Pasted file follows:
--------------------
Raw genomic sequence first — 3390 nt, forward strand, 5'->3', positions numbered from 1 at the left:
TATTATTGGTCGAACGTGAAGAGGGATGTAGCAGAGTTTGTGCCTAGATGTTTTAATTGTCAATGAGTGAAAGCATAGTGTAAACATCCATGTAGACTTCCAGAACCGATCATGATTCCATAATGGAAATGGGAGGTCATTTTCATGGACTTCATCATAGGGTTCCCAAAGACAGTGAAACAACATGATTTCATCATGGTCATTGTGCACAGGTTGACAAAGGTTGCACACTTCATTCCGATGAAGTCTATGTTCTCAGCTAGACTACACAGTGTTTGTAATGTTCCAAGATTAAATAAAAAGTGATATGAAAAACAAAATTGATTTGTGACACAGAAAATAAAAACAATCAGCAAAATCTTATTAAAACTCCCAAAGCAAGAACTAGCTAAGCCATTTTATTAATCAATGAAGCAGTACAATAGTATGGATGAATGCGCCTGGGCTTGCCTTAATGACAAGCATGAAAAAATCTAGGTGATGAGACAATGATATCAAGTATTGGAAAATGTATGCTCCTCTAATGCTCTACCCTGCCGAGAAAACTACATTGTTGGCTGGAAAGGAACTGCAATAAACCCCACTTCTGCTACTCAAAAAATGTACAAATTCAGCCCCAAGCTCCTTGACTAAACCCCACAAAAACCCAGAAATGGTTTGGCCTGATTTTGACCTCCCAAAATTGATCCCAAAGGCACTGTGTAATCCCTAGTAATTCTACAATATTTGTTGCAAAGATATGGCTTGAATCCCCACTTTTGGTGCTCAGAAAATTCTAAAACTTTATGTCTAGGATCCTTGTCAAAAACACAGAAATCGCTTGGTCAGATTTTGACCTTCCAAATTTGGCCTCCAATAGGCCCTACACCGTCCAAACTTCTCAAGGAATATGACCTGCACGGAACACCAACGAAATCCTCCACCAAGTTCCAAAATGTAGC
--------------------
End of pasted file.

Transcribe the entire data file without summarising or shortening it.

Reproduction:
Raw genomic sequence first — 3390 nt, forward strand, 5'->3', positions numbered from 1 at the left:
TATTATTGGTCGAACGTGAAGAGGGATGTAGCAGAGTTTGTGCCTAGATGTTTTAATTGTCAATGAGTGAAAGCATAGTGTAAACATCCATGTAGACTTCCAGAACCGATCATGATTCCATAATGGAAATGGGAGGTCATTTTCATGGACTTCATCATAGGGTTCCCAAAGACAGTGAAACAACATGATTTCATCATGGTCATTGTGCACAGGTTGACAAAGGTTGCACACTTCATTCCGATGAAGTCTATGTTCTCAGCTAGACTACACAGTGTTTGTAATGTTCCAAGATTAAATAAAAAGTGATATGAAAAACAAAATTGATTTGTGACACAGAAAATAAAAACAATCAGCAAAATCTTATTAAAACTCCCAAAGCAAGAACTAGCTAAGCCATTTTATTAATCAATGAAGCAGTACAATAGTATGGATGAATGCGCCTGGGCTTGCCTTAATGACAAGCATGAAAAAATCTAGGTGATGAGACAATGATATCAAGTATTGGAAAATGTATGCTCCTCTAATGCTCTACCCTGCCGAGAAAACTACATTGTTGGCTGGAAAGGAACTGCAATAAACCCCACTTCTGCTACTCAAAAAATGTACAAATTCAGCCCCAAGCTCCTTGACTAAACCCCACAAAAACCCAGAAATGGTTTGGCCTGATTTTGACCTCCCAAAATTGATCCCAAAGGCACTGTGTAATCCCTAGTAATTCTACAATATTTGTTGCAAAGATATGGCTTGAATCCCCACTTTTGGTGCTCAGAAAATTCTAAAACTTTATGTCTAGGATCCTTGTCAAAAACACAGAAATCGCTTGGTCAGATTTTGACCTTCCAAATTTGGCCTCCAATAGGCCCTACACCGTCCAAACTTCTCAAGGAATATGACCTGCACGGAACACCAACGAAATCCTCCACCAAGTTCCAAAATGTAGC